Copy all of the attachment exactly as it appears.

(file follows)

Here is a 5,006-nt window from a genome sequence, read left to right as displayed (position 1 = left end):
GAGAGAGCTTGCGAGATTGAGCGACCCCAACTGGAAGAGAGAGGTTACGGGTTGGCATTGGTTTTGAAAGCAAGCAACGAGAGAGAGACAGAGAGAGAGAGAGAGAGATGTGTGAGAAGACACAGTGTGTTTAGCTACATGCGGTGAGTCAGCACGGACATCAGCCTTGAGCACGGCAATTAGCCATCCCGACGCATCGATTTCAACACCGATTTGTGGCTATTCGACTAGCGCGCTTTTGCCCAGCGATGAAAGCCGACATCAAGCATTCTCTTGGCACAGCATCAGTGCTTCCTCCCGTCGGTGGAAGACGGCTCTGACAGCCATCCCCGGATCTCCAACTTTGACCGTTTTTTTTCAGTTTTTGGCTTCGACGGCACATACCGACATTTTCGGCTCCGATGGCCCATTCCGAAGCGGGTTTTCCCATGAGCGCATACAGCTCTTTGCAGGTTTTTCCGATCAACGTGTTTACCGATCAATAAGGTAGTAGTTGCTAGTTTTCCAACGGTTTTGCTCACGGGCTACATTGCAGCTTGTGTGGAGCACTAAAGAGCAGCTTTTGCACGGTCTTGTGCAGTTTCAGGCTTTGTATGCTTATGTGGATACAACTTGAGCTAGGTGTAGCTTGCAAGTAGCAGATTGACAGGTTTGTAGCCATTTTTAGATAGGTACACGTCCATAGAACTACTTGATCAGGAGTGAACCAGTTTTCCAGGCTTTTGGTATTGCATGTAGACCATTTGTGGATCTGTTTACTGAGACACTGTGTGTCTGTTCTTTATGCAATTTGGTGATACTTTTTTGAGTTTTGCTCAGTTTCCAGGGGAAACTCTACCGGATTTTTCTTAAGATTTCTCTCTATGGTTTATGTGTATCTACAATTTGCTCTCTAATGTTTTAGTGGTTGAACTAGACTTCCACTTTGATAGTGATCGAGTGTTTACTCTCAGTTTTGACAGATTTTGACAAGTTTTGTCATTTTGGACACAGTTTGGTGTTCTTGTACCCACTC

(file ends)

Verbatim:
Here is a 5,006-nt window from a genome sequence, read left to right as displayed (position 1 = left end):
GAGAGAGCTTGCGAGATTGAGCGACCCCAACTGGAAGAGAGAGGTTACGGGTTGGCATTGGTTTTGAAAGCAAGCAACGAGAGAGAGACAGAGAGAGAGAGAGAGAGATGTGTGAGAAGACACAGTGTGTTTAGCTACATGCGGTGAGTCAGCACGGACATCAGCCTTGAGCACGGCAATTAGCCATCCCGACGCATCGATTTCAACACCGATTTGTGGCTATTCGACTAGCGCGCTTTTGCCCAGCGATGAAAGCCGACATCAAGCATTCTCTTGGCACAGCATCAGTGCTTCCTCCCGTCGGTGGAAGACGGCTCTGACAGCCATCCCCGGATCTCCAACTTTGACCGTTTTTTTTCAGTTTTTGGCTTCGACGGCACATACCGACATTTTCGGCTCCGATGGCCCATTCCGAAGCGGGTTTTCCCATGAGCGCATACAGCTCTTTGCAGGTTTTTCCGATCAACGTGTTTACCGATCAATAAGGTAGTAGTTGCTAGTTTTCCAACGGTTTTGCTCACGGGCTACATTGCAGCTTGTGTGGAGCACTAAAGAGCAGCTTTTGCACGGTCTTGTGCAGTTTCAGGCTTTGTATGCTTATGTGGATACAACTTGAGCTAGGTGTAGCTTGCAAGTAGCAGATTGACAGGTTTGTAGCCATTTTTAGATAGGTACACGTCCATAGAACTACTTGATCAGGAGTGAACCAGTTTTCCAGGCTTTTGGTATTGCATGTAGACCATTTGTGGATCTGTTTACTGAGACACTGTGTGTCTGTTCTTTATGCAATTTGGTGATACTTTTTTGAGTTTTGCTCAGTTTCCAGGGGAAACTCTACCGGATTTTTCTTAAGATTTCTCTCTATGGTTTATGTGTATCTACAATTTGCTCTCTAATGTTTTAGTGGTTGAACTAGACTTCCACTTTGATAGTGATCGAGTGTTTACTCTCAGTTTTGACAGATTTTGACAAGTTTTGTCATTTTGGACACAGTTTGGTGTTCTTGTACCCACTC